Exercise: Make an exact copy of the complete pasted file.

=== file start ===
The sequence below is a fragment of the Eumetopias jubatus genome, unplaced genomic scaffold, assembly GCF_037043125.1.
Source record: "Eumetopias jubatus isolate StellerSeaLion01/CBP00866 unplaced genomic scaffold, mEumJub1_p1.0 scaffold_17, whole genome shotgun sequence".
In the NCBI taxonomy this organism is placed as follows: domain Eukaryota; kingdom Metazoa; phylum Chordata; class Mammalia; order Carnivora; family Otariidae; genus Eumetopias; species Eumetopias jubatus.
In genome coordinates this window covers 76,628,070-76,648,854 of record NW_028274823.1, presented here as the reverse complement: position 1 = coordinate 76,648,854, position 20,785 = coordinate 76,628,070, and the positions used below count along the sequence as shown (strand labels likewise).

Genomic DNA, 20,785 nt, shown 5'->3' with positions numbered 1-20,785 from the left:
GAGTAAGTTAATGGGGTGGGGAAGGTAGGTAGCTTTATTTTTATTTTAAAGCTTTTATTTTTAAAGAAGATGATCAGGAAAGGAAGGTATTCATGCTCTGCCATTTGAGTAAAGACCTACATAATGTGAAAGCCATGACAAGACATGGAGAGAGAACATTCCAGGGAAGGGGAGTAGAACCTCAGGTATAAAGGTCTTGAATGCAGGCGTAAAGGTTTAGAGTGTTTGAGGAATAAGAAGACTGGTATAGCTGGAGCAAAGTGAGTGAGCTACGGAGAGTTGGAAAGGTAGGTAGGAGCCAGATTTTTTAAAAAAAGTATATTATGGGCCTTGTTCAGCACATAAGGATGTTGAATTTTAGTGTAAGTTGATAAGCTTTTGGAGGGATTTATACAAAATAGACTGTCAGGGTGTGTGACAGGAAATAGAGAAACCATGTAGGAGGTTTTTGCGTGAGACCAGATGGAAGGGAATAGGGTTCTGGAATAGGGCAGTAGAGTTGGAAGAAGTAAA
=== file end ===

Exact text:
The sequence below is a fragment of the Eumetopias jubatus genome, unplaced genomic scaffold, assembly GCF_037043125.1.
Source record: "Eumetopias jubatus isolate StellerSeaLion01/CBP00866 unplaced genomic scaffold, mEumJub1_p1.0 scaffold_17, whole genome shotgun sequence".
In the NCBI taxonomy this organism is placed as follows: domain Eukaryota; kingdom Metazoa; phylum Chordata; class Mammalia; order Carnivora; family Otariidae; genus Eumetopias; species Eumetopias jubatus.
In genome coordinates this window covers 76,628,070-76,648,854 of record NW_028274823.1, presented here as the reverse complement: position 1 = coordinate 76,648,854, position 20,785 = coordinate 76,628,070, and the positions used below count along the sequence as shown (strand labels likewise).

Genomic DNA, 20,785 nt, shown 5'->3' with positions numbered 1-20,785 from the left:
GAGTAAGTTAATGGGGTGGGGAAGGTAGGTAGCTTTATTTTTATTTTAAAGCTTTTATTTTTAAAGAAGATGATCAGGAAAGGAAGGTATTCATGCTCTGCCATTTGAGTAAAGACCTACATAATGTGAAAGCCATGACAAGACATGGAGAGAGAACATTCCAGGGAAGGGGAGTAGAACCTCAGGTATAAAGGTCTTGAATGCAGGCGTAAAGGTTTAGAGTGTTTGAGGAATAAGAAGACTGGTATAGCTGGAGCAAAGTGAGTGAGCTACGGAGAGTTGGAAAGGTAGGTAGGAGCCAGATTTTTTAAAAAAAGTATATTATGGGCCTTGTTCAGCACATAAGGATGTTGAATTTTAGTGTAAGTTGATAAGCTTTTGGAGGGATTTATACAAAATAGACTGTCAGGGTGTGTGACAGGAAATAGAGAAACCATGTAGGAGGTTTTTGCGTGAGACCAGATGGAAGGGAATAGGGTTCTGGAATAGGGCAGTAGAGTTGGAAGAAGTAAA